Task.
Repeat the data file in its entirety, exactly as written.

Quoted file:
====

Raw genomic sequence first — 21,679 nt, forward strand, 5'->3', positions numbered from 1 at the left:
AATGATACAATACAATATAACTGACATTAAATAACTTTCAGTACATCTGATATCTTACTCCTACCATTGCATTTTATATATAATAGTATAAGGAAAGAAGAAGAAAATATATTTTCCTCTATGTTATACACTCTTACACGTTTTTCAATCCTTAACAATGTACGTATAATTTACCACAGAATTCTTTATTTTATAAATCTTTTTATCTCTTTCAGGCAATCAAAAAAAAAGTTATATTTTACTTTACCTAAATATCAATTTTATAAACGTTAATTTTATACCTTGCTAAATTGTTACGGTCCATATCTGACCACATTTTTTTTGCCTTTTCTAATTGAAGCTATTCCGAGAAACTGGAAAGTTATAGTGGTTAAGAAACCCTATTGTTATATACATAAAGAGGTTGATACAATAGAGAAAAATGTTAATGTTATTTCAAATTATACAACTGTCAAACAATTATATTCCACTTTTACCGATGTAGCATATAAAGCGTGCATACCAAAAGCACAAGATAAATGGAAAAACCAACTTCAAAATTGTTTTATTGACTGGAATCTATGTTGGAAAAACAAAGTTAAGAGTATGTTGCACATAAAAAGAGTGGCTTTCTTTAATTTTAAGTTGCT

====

Raw genomic sequence first — 21,679 nt, forward strand, 5'->3', positions numbered from 1 at the left:
AATGATACAATACAATATAACTGACATTAAATAACTTTCAGTACATCTGATATCTTACTCCTACCATTGCATTTTATATATAATAGTATAAGGAAAGAAGAAGAAAATATATTTTCCTCTATGTTATACACTCTTACACGTTTTTCAATCCTTAACAATGTACGTATAATTTACCACAGAATTCTTTATTTTATAAATCTTTTTATCTCTTTCAGGCAATCAAAAAAAAAGTTATATTTTACTTTACCTAAATATCAATTTTATAAACGTTAATTTTATACCTTGCTAAATTGTTACGGTCCATATCTGACCACATTTTTTTTGCCTTTTCTAATTGAAGCTATTCCGAGAAACTGGAAAGTTATAGTGGTTAAGAAACCCTATTGTTATATACATAAAGAGGTTGATACAATAGAGAAAAATGTTAATGTTATTTCAAATTATACAACTGTCAAACAATTATATTCCACTTTTACCGATGTAGCATATAAAGCGTGCATACCAAAAGCACAAGATAAATGGAAAAACCAACTTCAAAATTGTTTTATTGACTGGAATCTATGTTGGAAAAACAAAGTTAAGAGTATGTTGCACATAAAAAGAGTGGCTTTCTTTAATTTTAAGTTGCT